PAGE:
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Microsoft shocked the gaming world last year when it revealed that Xbox 360 games are backwards-compatible with the Xbox One.
The company has done a solid job of adding games to the backwards-compatible catalogue, so which ones should you get then? We’ve got ten titles you should pick up.
Indie developer The Behemoth found massive success with 2008’s Castle Crashers, but some would argue that Battleblock Theater is an even better title.
The side-scrolling puzzler takes place on an island ruled by cats, as you negotiate various fiendish levels for the amusement of the feline population. The title has tons of replay value too, owing to the sheer number of levels and various multiplayer modes (including competitive and cooperative play).
The first game in the Fable series fell victim to unprecedented hype – mostly generated by development legend Peter Molyneux. Fortunately, Molyneux got off the hype train for the sequel, which delivered arguably the finest Fable experience yet.
The title delivers an accessible action-RPG mixed with life simulation mechanics. So that means that you’ll be buying houses and getting married in between slaying beasts and completing quests.
The only main Halo game not to be included in The Master Chief Collection, Halo: Reach is quite possibly the best Halo game of the bunch.
A prequel to Halo: Combat Evolved, the game charts the fall of the planet Reach, making for a campaign that arguably stands head and shoulders above the rest. Throw in a polished, addictive multiplayer suite and you’ve got a winner.
Not an FPS fan? Then strategy title Halo Wars and twin-stick shooter Halo: Spartan Assault are two other titles you should check out.
EA’s parkour/action game was a revelation in 2008, as protagonist Faith eschewed guns in favour of effortlessly scrambling over obstacles.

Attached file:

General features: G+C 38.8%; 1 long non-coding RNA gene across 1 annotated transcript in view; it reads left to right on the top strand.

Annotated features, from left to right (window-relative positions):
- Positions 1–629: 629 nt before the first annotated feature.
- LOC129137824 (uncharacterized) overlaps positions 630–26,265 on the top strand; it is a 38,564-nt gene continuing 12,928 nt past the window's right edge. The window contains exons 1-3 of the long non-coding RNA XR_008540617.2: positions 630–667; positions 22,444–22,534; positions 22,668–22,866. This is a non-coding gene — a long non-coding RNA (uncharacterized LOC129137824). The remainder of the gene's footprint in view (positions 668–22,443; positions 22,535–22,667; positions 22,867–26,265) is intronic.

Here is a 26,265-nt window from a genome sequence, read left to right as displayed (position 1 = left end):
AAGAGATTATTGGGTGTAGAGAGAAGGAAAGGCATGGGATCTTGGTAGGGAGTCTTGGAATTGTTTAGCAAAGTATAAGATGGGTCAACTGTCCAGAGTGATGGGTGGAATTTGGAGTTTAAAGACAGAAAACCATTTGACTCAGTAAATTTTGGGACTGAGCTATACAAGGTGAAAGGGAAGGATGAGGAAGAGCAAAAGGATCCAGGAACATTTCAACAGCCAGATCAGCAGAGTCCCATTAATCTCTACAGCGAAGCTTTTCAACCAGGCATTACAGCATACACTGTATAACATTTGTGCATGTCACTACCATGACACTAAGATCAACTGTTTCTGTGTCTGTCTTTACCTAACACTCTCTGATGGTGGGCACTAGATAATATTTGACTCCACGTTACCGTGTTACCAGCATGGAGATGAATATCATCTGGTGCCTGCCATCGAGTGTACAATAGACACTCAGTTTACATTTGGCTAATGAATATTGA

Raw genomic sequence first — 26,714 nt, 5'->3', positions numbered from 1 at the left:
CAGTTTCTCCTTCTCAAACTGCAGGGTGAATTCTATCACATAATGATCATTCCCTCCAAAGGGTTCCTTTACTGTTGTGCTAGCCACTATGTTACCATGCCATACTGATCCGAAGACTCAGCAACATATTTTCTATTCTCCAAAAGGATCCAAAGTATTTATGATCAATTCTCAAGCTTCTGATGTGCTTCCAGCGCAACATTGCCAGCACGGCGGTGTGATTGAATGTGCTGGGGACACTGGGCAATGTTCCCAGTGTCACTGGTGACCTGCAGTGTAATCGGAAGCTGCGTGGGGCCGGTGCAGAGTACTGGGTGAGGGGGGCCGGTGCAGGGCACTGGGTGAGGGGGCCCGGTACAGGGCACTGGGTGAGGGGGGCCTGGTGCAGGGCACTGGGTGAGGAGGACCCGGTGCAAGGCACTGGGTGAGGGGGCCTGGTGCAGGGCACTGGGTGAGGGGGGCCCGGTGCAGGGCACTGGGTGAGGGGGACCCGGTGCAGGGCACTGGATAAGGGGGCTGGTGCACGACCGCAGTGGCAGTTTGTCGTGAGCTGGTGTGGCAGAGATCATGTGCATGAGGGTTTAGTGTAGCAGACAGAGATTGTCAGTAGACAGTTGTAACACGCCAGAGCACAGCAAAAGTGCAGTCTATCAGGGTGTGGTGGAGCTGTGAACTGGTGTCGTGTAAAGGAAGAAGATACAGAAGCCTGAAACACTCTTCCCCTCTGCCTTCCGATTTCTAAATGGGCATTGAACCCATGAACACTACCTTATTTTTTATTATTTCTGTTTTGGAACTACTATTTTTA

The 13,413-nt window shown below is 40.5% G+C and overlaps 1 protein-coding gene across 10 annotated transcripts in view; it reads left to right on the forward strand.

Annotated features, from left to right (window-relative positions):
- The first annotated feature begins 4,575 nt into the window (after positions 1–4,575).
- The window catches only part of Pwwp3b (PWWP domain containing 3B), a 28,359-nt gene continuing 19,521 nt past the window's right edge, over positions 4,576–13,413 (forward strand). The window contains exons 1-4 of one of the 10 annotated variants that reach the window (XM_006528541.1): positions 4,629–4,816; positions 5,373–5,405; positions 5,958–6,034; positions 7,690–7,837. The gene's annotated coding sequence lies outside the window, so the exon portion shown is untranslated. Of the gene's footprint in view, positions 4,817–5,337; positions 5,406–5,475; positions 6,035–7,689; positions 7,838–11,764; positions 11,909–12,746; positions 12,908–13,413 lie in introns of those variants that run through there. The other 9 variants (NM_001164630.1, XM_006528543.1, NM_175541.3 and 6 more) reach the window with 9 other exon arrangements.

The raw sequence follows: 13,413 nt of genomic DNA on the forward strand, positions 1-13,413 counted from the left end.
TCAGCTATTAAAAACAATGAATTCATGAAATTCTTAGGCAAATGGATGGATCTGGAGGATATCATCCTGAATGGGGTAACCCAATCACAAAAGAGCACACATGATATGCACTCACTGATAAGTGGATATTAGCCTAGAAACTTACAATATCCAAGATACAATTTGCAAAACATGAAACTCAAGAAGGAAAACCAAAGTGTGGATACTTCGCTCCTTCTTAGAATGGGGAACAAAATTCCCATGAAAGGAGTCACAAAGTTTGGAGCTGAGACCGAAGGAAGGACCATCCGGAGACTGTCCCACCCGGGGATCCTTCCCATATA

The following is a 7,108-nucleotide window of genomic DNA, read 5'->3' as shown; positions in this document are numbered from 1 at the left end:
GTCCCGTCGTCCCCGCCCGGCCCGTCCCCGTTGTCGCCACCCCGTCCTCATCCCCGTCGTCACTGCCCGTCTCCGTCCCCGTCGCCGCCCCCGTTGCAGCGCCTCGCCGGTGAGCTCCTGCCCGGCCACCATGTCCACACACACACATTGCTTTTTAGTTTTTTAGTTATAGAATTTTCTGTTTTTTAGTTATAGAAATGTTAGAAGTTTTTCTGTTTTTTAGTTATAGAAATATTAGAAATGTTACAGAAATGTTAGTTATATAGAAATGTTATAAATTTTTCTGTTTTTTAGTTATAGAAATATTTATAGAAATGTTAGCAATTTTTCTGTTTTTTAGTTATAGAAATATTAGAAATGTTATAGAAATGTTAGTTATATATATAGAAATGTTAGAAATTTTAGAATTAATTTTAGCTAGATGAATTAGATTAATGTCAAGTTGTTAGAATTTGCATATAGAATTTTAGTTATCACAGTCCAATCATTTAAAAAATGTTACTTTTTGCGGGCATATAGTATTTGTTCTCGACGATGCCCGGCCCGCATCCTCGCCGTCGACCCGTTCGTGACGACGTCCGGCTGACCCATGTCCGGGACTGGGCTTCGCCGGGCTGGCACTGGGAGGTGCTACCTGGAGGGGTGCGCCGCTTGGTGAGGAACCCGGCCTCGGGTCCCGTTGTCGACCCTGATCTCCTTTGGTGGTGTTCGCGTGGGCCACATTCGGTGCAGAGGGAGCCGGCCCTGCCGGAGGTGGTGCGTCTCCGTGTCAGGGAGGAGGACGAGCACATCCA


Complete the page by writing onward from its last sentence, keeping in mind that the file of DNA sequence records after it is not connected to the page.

The innovative gameplay and stark visuals weren’t quite enough for Mirror’s Edge to achieve financial success. But EA has enough faith (heh) in the franchise to announce the development of a sequel.
Sure, Diablo is available on Xbox One, but what if you need more isometric hack-and-slash action in your life? Well, Torchlight is your pick then.
Created by a team that included several former members of the Diablo team, Torchlight offered a similar take on the genre. The game differentiated itself by delivering some vibrant visuals, a pet system and a procedural-but-not-quite procedural approach to level design.
South Park: The Stick of Truth
It doesn’t have the deepest role-playing mechanics or the longest story mode, but The Stick of Truth is easily the best South Park game ever made.
The well-written plot, faithfully captured visual style and intuitive combat mechanics makes for a game that will appeal to fans and non-fans alike. Unless you’re averse to swear-words –then avoid watching the trailer too.
Left 4 Dead 2
It’s one of the most popular online shooters around, but you don’t need to turn on your 360 to get in on some Left 4 Dead 2 action.
Left 4 Dead 2 offers four player cooperative gameplay as you fight your way through waves of zombies. Just don’t startle the Witch. Anyway, the game is notable for its AI Director system too, which dynamically adjusts the number and variety of zombies as you play.
Fallout 4 may be out already, but if you don’t have R800 to spare, then the predecessor is well worth your time as well.
The action/RPG title has you emerging from a vault in the wake of a nuclear holocaust, having to contend with radioactivity, dwindling supplies and mutant creatures. The star of the show is undoubtedly the VATS targeting system for combat, which often results in gory scenes.
It’s not perfect and you can get it if you’ve preordered Quantum Break, but Alan Wake is an Xbox 360 experience worth playing.
The horror title makes fascinating use of dark/light mechanics, as you play a writer whose latest novel has come to life. The excellent visuals and compelling storyline makes for a neat cherry on top.
Castlevania: Symphony of the Night
A recent addition to the backwards-compatibility list, this entry first appeared on the PS1 in 1997, before surfacing on the Xbox 360.
Symphony of the Night stays true to the Castlevania formula, delivering an open-ended level design, fiendish enemies and tough combat that punishes you for every mistake.